Under the Bed Brouwerij Presents

I’m Waiting for the Great Pumpkin

In Ramblin's on October 1, 2013 at 3:48 pm

Maybe I want to talk about pumpkin ales because it’s that time of the season when they’re all hitting store shelves.  But maybe it’s because I feel the need to complain.  Every year a large population of beer drinkers clamor to buy up the pumpkin ale breweries put out before everyone else buys it up.  And every year I hope I will find one pumpkin ale that will have a little integrity.  I never do.  Sure, a brewery can make a fine beer with spices and shit, but where’s the pumpkin?


I’ve had Dogfish Head Punkin Flying Dog’s The Fear, Southern Tier’s Pumking, and more, and none of them are really pumpkin beers.  Sure, they’re all supposedly brewed with pumpkin, but can anyone out there taste anything like pumpkin or squash in there?  I’m sure there’s a way.  Why not juice pumpkin and add it to the wort instead of wasting fermenter space with puree?  Why not up the pumpkin content?  And for Christ’s sake, why not lower the amount of spices in these brews?

I get it–we all love some pumpkin pie spice in autumn.  It warms us and triggers nostalgia of eating pie as a kid.  But can we all agree that without the spices, these beers would remind us nothing of pumpkin at all?  I’m not opposed to a little PPS here or there, but let’s just stop calling them pumpkin ales if they don’t taste like pumpkin.  Let’s just call them spiced ales or something more suitable.  

Frankly, it’s annoying, this misperception of flavor by associative confusion.  Stop it.  Save your money and go get some fucking delicious porters or biere de garde or Marzens and sit outside and eat some donuts.  That’s fucking amazing.  Pumpkin ale currently in the market is not.  Stop being a chump.




Quest for Belgian Beers–Tasting Notes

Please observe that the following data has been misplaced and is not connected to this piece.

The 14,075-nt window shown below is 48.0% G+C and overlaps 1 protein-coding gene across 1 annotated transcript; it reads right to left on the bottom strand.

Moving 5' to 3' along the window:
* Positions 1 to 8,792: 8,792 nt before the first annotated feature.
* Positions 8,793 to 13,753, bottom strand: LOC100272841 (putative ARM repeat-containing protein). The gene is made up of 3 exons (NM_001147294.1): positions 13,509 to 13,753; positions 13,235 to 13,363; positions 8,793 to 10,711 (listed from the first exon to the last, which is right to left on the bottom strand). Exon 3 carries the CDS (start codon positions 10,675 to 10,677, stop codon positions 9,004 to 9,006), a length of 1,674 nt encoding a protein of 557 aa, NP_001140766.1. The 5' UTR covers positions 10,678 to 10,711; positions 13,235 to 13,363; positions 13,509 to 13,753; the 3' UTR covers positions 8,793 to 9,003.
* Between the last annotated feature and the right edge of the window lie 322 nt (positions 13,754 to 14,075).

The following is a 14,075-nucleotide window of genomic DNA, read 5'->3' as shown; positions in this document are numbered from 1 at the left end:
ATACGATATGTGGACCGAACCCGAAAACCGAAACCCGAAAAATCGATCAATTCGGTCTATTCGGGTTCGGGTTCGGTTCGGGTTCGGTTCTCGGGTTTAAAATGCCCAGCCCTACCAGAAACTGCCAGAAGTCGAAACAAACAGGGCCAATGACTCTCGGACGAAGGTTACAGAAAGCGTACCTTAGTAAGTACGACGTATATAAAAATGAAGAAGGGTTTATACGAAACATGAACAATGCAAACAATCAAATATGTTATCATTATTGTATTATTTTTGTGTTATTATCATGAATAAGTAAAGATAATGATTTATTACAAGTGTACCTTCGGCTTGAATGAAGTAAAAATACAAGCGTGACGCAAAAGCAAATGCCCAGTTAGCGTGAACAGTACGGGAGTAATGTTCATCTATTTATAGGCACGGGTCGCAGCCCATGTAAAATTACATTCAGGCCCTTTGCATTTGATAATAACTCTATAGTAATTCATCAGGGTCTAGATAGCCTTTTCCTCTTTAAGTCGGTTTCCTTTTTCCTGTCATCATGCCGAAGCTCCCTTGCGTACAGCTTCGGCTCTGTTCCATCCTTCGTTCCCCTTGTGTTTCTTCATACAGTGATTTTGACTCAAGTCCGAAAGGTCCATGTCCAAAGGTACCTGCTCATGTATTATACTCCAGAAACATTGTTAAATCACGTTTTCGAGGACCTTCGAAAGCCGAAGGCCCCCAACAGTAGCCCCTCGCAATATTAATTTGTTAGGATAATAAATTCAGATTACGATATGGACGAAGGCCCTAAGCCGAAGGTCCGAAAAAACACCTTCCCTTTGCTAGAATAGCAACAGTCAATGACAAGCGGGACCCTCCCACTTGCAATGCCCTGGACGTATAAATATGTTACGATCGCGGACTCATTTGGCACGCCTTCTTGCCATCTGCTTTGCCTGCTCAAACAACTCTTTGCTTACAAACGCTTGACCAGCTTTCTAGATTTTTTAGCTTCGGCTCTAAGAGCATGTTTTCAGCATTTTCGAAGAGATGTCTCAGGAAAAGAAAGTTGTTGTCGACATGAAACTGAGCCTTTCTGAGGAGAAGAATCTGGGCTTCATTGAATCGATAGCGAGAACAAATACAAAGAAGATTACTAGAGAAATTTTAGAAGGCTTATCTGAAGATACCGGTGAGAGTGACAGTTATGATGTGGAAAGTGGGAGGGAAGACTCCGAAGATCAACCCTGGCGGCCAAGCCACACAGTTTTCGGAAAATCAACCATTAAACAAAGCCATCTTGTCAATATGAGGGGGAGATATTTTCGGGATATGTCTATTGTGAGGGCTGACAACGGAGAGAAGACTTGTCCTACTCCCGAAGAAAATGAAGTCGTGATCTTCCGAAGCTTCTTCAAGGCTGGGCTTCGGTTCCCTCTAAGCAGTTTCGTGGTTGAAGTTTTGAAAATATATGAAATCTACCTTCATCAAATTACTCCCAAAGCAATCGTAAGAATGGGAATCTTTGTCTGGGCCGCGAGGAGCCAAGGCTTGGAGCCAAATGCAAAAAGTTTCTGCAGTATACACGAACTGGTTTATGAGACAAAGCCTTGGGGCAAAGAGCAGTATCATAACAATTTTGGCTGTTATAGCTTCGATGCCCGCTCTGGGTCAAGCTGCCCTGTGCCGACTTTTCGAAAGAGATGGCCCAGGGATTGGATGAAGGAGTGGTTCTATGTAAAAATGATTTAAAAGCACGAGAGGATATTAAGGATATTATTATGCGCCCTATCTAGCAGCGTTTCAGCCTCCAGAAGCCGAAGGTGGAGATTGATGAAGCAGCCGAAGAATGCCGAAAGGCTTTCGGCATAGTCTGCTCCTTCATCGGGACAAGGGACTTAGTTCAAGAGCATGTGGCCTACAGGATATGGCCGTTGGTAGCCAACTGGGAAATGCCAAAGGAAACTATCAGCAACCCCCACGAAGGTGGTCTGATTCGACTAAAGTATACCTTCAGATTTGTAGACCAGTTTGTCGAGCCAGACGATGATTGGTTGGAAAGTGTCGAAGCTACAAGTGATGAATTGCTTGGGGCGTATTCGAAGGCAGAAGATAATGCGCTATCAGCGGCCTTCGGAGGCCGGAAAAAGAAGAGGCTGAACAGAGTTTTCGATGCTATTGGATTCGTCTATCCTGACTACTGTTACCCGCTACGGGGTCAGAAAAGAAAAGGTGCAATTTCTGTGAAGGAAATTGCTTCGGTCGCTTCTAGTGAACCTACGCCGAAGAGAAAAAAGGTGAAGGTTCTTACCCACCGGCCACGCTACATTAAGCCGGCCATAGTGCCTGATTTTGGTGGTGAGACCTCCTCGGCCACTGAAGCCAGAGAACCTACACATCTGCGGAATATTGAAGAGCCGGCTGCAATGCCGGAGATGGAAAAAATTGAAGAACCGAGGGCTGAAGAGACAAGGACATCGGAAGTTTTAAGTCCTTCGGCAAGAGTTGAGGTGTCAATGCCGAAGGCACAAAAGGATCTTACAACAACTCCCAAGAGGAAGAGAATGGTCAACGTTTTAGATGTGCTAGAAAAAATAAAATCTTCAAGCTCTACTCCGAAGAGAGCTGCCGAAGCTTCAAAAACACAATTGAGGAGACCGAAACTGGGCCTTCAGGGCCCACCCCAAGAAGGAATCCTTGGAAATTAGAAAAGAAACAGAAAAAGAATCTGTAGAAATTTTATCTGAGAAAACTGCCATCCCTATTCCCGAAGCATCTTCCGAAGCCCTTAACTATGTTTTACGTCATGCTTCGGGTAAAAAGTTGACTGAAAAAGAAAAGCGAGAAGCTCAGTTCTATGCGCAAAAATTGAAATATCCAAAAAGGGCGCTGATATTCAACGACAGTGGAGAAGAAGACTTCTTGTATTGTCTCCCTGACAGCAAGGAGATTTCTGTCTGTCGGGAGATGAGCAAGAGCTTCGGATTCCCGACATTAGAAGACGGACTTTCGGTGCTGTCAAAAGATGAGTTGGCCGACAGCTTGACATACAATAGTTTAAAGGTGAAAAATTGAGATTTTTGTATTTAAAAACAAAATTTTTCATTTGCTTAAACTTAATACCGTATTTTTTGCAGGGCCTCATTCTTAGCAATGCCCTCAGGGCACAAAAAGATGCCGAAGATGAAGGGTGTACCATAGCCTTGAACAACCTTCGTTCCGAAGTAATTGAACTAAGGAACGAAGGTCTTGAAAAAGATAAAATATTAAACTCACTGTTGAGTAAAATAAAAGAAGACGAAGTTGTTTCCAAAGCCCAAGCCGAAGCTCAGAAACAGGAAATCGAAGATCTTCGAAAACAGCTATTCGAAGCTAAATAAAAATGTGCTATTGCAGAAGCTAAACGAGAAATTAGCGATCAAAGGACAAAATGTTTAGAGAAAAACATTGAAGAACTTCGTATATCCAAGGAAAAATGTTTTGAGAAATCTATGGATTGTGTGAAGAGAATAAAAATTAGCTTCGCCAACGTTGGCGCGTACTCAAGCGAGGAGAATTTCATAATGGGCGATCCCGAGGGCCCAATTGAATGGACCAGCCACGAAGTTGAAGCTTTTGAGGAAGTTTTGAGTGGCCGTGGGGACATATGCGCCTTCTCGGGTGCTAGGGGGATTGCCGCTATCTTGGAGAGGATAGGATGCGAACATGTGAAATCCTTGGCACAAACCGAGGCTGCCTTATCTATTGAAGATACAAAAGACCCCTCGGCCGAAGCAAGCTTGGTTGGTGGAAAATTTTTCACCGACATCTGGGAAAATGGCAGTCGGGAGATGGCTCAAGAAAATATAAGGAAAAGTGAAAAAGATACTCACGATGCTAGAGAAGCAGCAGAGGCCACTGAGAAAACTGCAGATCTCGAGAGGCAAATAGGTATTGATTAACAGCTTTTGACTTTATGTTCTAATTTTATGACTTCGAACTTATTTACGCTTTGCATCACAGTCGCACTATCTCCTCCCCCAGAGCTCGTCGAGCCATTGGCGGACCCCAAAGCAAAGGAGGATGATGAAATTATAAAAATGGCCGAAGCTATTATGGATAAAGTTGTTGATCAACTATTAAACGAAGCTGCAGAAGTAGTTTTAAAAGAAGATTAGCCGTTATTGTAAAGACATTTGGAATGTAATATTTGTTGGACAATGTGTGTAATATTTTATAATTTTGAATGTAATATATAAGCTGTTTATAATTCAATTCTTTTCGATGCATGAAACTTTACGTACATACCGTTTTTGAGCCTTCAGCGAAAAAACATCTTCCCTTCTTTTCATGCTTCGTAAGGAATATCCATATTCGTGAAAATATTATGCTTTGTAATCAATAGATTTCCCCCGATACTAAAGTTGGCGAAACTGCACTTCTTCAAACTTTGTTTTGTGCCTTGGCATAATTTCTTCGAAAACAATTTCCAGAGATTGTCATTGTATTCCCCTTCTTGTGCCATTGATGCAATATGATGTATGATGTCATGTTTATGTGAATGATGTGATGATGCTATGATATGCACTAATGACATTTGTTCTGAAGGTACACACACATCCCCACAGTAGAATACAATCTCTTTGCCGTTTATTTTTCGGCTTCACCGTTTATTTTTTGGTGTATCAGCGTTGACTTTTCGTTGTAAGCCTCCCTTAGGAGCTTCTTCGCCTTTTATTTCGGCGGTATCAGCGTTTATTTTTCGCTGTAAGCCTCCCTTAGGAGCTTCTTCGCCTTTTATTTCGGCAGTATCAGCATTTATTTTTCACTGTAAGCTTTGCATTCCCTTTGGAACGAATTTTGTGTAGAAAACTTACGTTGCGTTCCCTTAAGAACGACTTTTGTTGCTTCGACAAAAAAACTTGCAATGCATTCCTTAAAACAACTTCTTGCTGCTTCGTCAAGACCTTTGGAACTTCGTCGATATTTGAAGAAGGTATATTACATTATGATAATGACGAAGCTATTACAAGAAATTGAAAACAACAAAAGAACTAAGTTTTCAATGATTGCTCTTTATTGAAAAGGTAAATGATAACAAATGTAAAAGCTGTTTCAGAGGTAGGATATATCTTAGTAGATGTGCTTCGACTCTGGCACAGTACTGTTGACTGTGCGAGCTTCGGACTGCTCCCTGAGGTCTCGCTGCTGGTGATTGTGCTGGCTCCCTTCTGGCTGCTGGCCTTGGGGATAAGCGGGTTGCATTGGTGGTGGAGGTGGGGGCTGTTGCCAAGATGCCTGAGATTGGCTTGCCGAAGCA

In Ramblin's on July 18, 2013 at 12:26 pm

A La Becasse

Sour ale tasting


Timmerman’s Lambic Doux—deep honey color.  Light, spritzy, a little sweet.  Fruity, low carbonation, lightly sour.

Timmerman’s Lambic Blanc—pale straw color.  Very dry, white wine character.  Mild but crisp acidity, apparent coriander aroma.

Timmerman’s Kriek—Deep pink.  Big cherry smell, lightly sweet and medium acidity.  Fresh cherry flavor.

Bourgogne de Flanders (lambic-brown ale blend, aged in oak)—Biggest head of the four beers.  Dark amber/brown color.  Nutty, slight crystal malt flavor, some mineral, faintly sour.

Delirium Café

Boon Geuze—light and cider-like, dry, effervescent, some obvious Brett notes, apple, funk.  Acetic acid on palate, funky, slightly cheesy.


Schandpaal—Hazy amber.  Rocky white head.  Orange marmalade and light malt on nose.  Also apricot, pineapple, brown butter.  Cotton candy, faint coriander.  Dry, malty, fruity, very little residual sugar.  Toasty grain and fruit.


Lambiek Oud Beersel—honey color with no head.  Fruity cider aroma.  Sour cider taste with some funky herbal notes.

Moeder Lambic

XXX Bitter (de Ranke brewery)—Gold, medium white head, hoppy, fruity nose.  Hops more earthy w/ clean bitterness but slightly citrus-y.  Crisp, light malt character w/ pronounced hop bitterness